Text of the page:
IMC Journal
IMC Journal
IMCJMS


Issue: Vol.11 No.2 - July 2017
A free vascularized fibular graft for reconstruction of mandibular bony defect following excision of odontogenic keratocyst
Authors:
Farzana Bilquis Ibrahim
Farzana Bilquis Ibrahim
Affiliations

Department of Plastic Surgery, BIRDEM General Hospital, Dhaka, Bangladesh

,
Shamim Hassan
Shamim Hassan
Affiliations

Department of Plastic Surgery, Khidma General Hospital, Dhaka, Bangladesh

,
Sajid Hasan
Sajid Hasan
Affiliations

Department of Oral & Maxillofacial Surgery, BIRDEM General Hospital, Dhaka, Bangladesh

,
Raihan Anwar
Raihan Anwar
Affiliations

Department of Plastic Surgery, BIRDEM General Hospital, Dhaka, Bangladesh

,
Md. Rashedul Islam
Md. Rashedul Islam
Affiliations

Department of Plastic Surgery, BIRDEM General Hospital, Dhaka, Bangladesh

Abstract

We present a case of reconstruction of a bony defect due to the excision of recurrent mandibular odontogenic keratocyst in a 45 years old diabetic male. Free vascularized fibular composite graft was taken from the contra lateral lower leg to reconstruct the defect. A two team approach consisting of plastic and maxillofacial (MF) surgeon was adopted. The functional and aesthetical outcome was satisfactory and bone healing occurred without any major complication.

IMC J Med Sci 2017; 11(2): 70-72

Address for Correspondence:Dr. Farzana B Ibrahim, Registrar, Department of Plastic Surgery, BIRDEM General Hospital, 122, Kazi Nazrul Islam Avenue, Shahbag, Dhaka-1000, Bangladesh. Email: ibrahimfarzana@hotmail.com

 

Introduction

Cystic and cyst like lesions of the mandible are primarily ellipsoid, radiolucent, and clearly demarcated. It may be odontogenic or nonodontogenic. Odontogenic cysts and tumors develop during or after the formation of teeth [1]. Most odontogenic mandibular lesions are benign, but some particularly odontogenic keratocyst may be locally aggressive and destructive [2]. Odontogenic keratocysts are believed to arise from the dental lamina and other sources of odontogenic epithelium and is highly recurrent and locally aggressive. They represent 5%–15% of all jawcysts. Most odontogenic keratocysts are found during the 2nd to 4th decades of life, although they can occur at any age. The lumen of the cyst often contains “cheesy” material and has a parakeratinized lining epithelium [1]. Daughtercysts and nests of cystic epithelia are found outside the primary lesion; as a result, odontogenic keratocysts have the highest recurrence rate (50%) of any odontogenic cyst when treated conservatively with curettage [3].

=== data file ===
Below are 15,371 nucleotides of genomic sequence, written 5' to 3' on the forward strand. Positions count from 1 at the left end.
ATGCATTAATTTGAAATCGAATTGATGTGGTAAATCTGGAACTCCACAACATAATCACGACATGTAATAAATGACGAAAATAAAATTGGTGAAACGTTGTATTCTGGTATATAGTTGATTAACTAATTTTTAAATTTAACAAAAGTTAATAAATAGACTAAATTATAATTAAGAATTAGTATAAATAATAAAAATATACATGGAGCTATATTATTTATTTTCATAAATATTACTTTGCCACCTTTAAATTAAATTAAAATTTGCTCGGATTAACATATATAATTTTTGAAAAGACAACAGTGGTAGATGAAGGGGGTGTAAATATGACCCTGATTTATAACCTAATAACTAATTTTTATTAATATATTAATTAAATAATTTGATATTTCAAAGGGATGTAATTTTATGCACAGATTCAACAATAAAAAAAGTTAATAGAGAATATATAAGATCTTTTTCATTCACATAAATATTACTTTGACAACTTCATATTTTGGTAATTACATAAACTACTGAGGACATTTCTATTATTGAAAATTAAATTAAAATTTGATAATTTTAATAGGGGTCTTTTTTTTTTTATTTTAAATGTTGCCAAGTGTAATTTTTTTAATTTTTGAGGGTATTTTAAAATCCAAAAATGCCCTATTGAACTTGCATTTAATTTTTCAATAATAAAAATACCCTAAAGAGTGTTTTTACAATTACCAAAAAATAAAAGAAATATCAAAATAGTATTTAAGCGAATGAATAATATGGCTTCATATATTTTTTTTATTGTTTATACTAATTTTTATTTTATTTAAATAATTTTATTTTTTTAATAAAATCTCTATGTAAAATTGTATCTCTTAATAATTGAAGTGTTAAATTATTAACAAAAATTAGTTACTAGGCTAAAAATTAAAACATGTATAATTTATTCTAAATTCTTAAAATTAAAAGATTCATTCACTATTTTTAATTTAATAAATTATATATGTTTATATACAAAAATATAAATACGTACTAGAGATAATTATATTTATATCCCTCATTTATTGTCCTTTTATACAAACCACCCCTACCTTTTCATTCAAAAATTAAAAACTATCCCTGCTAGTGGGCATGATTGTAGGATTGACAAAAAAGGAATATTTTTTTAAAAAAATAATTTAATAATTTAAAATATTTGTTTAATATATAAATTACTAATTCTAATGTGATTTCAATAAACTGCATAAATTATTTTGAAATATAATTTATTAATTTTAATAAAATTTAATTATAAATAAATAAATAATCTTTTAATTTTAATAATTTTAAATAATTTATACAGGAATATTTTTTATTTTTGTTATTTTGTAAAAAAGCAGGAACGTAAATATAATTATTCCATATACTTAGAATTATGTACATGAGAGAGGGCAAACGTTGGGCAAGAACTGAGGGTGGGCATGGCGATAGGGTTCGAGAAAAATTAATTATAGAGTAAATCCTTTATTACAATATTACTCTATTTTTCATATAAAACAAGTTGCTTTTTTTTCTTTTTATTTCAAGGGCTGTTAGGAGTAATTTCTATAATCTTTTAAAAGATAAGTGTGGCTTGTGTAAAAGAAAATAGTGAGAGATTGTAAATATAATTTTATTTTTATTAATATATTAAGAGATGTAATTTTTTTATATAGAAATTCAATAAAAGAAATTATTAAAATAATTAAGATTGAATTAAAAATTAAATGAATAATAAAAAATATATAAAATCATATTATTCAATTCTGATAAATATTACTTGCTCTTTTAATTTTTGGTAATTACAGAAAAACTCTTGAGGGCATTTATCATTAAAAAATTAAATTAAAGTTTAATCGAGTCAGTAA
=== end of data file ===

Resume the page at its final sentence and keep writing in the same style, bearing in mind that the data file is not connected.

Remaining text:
Mandibulectomy has traditionally been the mainstay of surgical therapy for oral squamous cell carcinoma adjacent to or invading the mandible or for osteoradionecrosis. Combined bone grafts are used for large mandible defects [4,5,6]. Since microanastomosed bone grafts consist of living tissue, they are capable of independent survival within a compromised recipient site. Furthermore, vascularized grafts are able to improve the local wound regenerative situation. Most commonly used donor sites are iliac crest and fibula. Vascularized fibular grafts present numerous advantages for restoring mandible [3-6]. Their bony architecture is similar to that of the mandible, unlike iliac crest and they are capable of restoring defects up to a length of 25 cm. The grafts can be easily adjusted to the curvature of the mandible using the osteotomy technique. They are associated with very low postoperative donor site morbidity and facilitate the insertion of dental implants [7-9]. Since vascularized grafts behave like an edentulous mandible, osseointegration of dental implants can generally be achieved.

We present a case of a 45 year old diabetic male in whom a free vascularized fibular composite graft from the left leg was used to reconstruct a 6 cm bony defect of the mandible following excision of odontogenic keratocysts. Informed consent was obtained from the patient to perform this procedure and to publish the case for academic purpose.

 

Case report

A 45 year old, diabetic, male had cyst in the right side of the mandible with a history of repeated infection with pain and discharge for 2 years. Histopathologically the cyst was diagnosed as osteogenic keratocysts. He had history of extraction of lower right first premolar tooth and saucerization for several times but the cyst kept recurring. On examination, his gum was swollen, inflamed and there was absence of lower right 1st premolar tooth [Fig1a]. Radiology showed a large perforation of the cortical plates [Fig 1b, 1c]. Operation was performed under general anesthesia and two team approach was opted. Maxilllo facial surgeons performed the mandibular tumor resection while the plastic surgery team performed the flap and the receptor vessels dissection, and vascular anastomosis. Both teams participated at bone shaping and the final closure.